Eating Behaviors Are Associated With Physical Fitness and Body Composition Among US Army Soldiers.

J Nutr Educ Behav 2021 Jun 3;53(6):480-488. Epub 2021 Mar 3.

US Military-Baylor University Graduate Program in Nutrition, Joint Base San Antonio-Fort Sam Houston, San Antonio, TX.

Objective: Examine associations between soldiers' eating behaviors, compliance with body composition and fitness standards, and physical performance.

Design: Cross-sectional study.

Setting: Eight Army installations.

Participants: US Army Soldiers (n = 1,591; 84% male).

Main Outcome Measures: Characteristics, eating behaviors, compliance with body composition and physical fitness standards, and fitness level were assessed via questionnaire.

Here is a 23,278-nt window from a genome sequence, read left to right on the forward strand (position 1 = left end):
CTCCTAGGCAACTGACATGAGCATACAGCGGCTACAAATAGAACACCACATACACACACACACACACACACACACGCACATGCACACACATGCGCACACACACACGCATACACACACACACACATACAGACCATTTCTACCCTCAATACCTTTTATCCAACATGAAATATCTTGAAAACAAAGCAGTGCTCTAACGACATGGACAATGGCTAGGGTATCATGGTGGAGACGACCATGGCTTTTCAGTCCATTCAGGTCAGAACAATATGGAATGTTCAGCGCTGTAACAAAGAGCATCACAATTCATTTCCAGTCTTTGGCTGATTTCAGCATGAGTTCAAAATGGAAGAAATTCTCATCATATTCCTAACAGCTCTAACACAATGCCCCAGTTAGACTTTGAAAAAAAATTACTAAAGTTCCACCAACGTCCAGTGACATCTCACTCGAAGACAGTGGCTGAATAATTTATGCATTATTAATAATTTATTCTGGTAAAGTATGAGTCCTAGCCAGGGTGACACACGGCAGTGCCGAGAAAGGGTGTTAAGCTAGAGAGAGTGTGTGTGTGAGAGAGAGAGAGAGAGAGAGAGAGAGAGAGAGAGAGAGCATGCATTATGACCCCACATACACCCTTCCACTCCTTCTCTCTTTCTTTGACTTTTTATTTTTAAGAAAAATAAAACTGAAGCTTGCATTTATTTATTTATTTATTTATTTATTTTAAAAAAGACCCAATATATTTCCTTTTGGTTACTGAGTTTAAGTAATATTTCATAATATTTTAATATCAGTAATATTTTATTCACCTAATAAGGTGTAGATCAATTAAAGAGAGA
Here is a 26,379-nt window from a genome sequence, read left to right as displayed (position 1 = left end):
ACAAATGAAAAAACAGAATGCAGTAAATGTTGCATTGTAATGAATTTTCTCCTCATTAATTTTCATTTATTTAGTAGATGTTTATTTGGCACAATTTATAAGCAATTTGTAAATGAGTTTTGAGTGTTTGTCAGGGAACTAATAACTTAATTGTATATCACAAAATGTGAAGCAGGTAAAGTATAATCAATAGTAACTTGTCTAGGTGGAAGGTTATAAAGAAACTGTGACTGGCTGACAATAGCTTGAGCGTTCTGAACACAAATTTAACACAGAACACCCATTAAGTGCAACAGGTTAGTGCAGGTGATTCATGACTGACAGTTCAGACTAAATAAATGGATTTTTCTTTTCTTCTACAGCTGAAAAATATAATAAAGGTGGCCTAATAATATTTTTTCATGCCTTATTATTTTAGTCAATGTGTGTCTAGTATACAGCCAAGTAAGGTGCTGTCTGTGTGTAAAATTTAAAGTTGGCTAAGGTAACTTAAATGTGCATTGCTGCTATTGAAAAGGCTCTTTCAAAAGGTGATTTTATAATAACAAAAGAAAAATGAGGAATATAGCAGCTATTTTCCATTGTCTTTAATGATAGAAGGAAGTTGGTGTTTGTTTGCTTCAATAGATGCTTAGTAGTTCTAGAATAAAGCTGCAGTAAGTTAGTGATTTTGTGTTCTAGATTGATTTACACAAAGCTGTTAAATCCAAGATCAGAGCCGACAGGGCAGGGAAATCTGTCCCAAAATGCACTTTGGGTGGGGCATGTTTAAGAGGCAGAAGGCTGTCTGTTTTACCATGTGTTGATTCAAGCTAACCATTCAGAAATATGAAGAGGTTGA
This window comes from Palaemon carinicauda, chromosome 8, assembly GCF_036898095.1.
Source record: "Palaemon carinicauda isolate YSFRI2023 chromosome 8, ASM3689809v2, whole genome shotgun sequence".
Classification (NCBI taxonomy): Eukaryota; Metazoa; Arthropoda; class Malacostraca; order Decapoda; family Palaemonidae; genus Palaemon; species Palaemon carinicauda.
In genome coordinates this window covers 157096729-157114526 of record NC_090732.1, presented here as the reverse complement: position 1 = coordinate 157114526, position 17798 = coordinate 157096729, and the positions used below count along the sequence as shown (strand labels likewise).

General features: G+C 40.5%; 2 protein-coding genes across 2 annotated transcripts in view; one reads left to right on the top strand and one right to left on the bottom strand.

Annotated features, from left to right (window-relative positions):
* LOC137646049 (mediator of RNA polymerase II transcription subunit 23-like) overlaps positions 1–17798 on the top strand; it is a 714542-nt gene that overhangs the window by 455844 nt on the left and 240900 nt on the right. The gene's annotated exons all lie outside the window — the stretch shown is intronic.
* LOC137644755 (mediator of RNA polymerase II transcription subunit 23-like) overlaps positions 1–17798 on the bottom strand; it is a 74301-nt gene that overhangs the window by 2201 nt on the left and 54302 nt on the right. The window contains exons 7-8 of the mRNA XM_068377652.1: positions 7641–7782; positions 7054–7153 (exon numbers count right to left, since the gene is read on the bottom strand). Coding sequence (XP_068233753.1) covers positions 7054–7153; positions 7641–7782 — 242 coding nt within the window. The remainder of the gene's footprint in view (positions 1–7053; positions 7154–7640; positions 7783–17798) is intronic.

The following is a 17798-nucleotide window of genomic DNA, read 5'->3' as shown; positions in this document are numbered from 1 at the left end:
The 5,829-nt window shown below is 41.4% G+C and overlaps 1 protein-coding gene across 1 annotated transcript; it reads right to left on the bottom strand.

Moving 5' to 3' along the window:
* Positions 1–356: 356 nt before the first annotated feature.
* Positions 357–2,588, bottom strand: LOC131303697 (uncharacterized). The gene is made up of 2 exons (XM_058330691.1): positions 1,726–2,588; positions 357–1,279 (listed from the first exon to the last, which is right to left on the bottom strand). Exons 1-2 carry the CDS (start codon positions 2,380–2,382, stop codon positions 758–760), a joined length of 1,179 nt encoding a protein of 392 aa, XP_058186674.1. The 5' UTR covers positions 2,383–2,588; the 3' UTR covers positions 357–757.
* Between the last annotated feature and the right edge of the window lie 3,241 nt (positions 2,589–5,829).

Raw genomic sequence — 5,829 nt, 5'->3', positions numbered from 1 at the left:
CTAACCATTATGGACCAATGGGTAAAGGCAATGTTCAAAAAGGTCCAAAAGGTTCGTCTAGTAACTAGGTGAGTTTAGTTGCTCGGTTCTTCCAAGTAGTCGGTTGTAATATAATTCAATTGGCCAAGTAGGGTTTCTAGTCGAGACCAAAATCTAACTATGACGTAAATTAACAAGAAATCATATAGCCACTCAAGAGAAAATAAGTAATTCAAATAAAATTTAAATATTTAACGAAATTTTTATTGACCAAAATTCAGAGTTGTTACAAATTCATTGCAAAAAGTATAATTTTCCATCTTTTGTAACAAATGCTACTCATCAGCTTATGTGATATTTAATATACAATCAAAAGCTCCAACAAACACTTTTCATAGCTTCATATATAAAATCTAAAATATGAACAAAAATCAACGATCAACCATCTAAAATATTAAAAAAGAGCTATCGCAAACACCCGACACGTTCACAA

Analysis: Bivariate and multivariable logistic regression.

Results: Eating mostly at a dining facility was associated with lower odds of body composition failure (odds ratio [OR], 0.44; 95% confidence interval [CI], 0.26-0.73); whereas, eating at a fast rate (OR, 1.51; 95% CI, 1.05-2.17) or often/always ignoring satiety cues (OR, 2.12; 95% CI, 1.06-4.27) was associated with higher odds of body composition failure. Eating mostly fast-food/convenience meals (OR, 1.75; 95% CI, 1.19-2.59) and eating at a fast rate (OR, 1.42; 95% CI, 1.04-1.93) was associated with higher odds of physical fitness failure. Skipping breakfast was associated with lower odds of high physical performance (OR, 0.41; 95% CI, 0.23-0.74); whereas, nutrition education was associated with higher odds of high physical performance (OR, 1.02; 95% CI, 1.01-1.04).